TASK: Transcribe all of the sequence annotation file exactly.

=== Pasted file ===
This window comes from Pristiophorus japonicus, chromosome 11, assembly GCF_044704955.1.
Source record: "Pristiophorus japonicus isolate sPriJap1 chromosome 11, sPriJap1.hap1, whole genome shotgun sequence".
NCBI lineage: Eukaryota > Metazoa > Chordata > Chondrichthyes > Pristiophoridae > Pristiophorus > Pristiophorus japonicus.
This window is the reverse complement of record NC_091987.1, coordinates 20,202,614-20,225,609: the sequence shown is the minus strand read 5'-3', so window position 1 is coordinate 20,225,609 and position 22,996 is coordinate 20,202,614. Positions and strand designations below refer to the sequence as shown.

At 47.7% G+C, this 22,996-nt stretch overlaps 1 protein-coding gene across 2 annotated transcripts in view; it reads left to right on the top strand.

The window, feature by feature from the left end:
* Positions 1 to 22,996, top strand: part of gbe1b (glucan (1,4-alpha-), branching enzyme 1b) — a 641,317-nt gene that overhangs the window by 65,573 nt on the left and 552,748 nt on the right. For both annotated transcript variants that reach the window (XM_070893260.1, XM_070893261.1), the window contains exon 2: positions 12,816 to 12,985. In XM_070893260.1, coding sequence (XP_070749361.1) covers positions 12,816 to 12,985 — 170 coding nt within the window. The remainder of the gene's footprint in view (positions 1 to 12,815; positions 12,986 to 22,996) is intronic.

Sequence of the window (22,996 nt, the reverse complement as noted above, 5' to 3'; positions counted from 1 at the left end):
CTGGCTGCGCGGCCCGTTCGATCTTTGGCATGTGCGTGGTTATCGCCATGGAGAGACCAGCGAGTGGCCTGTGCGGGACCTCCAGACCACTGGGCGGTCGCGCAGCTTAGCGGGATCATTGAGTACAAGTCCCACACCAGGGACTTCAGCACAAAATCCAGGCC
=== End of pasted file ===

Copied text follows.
This window comes from Pristiophorus japonicus, chromosome 11, assembly GCF_044704955.1.
Source record: "Pristiophorus japonicus isolate sPriJap1 chromosome 11, sPriJap1.hap1, whole genome shotgun sequence".
NCBI lineage: Eukaryota > Metazoa > Chordata > Chondrichthyes > Pristiophoridae > Pristiophorus > Pristiophorus japonicus.
This window is the reverse complement of record NC_091987.1, coordinates 20,202,614-20,225,609: the sequence shown is the minus strand read 5'-3', so window position 1 is coordinate 20,225,609 and position 22,996 is coordinate 20,202,614. Positions and strand designations below refer to the sequence as shown.

At 47.7% G+C, this 22,996-nt stretch overlaps 1 protein-coding gene across 2 annotated transcripts in view; it reads left to right on the top strand.

The window, feature by feature from the left end:
* Positions 1 to 22,996, top strand: part of gbe1b (glucan (1,4-alpha-), branching enzyme 1b) — a 641,317-nt gene that overhangs the window by 65,573 nt on the left and 552,748 nt on the right. For both annotated transcript variants that reach the window (XM_070893260.1, XM_070893261.1), the window contains exon 2: positions 12,816 to 12,985. In XM_070893260.1, coding sequence (XP_070749361.1) covers positions 12,816 to 12,985 — 170 coding nt within the window. The remainder of the gene's footprint in view (positions 1 to 12,815; positions 12,986 to 22,996) is intronic.

Sequence of the window (22,996 nt, the reverse complement as noted above, 5' to 3'; positions counted from 1 at the left end):
CTGGCTGCGCGGCCCGTTCGATCTTTGGCATGTGCGTGGTTATCGCCATGGAGAGACCAGCGAGTGGCCTGTGCGGGACCTCCAGACCACTGGGCGGTCGCGCAGCTTAGCGGGATCATTGAGTACAAGTCCCACACCAGGGACTTCAGCACAAAATCCAGGCC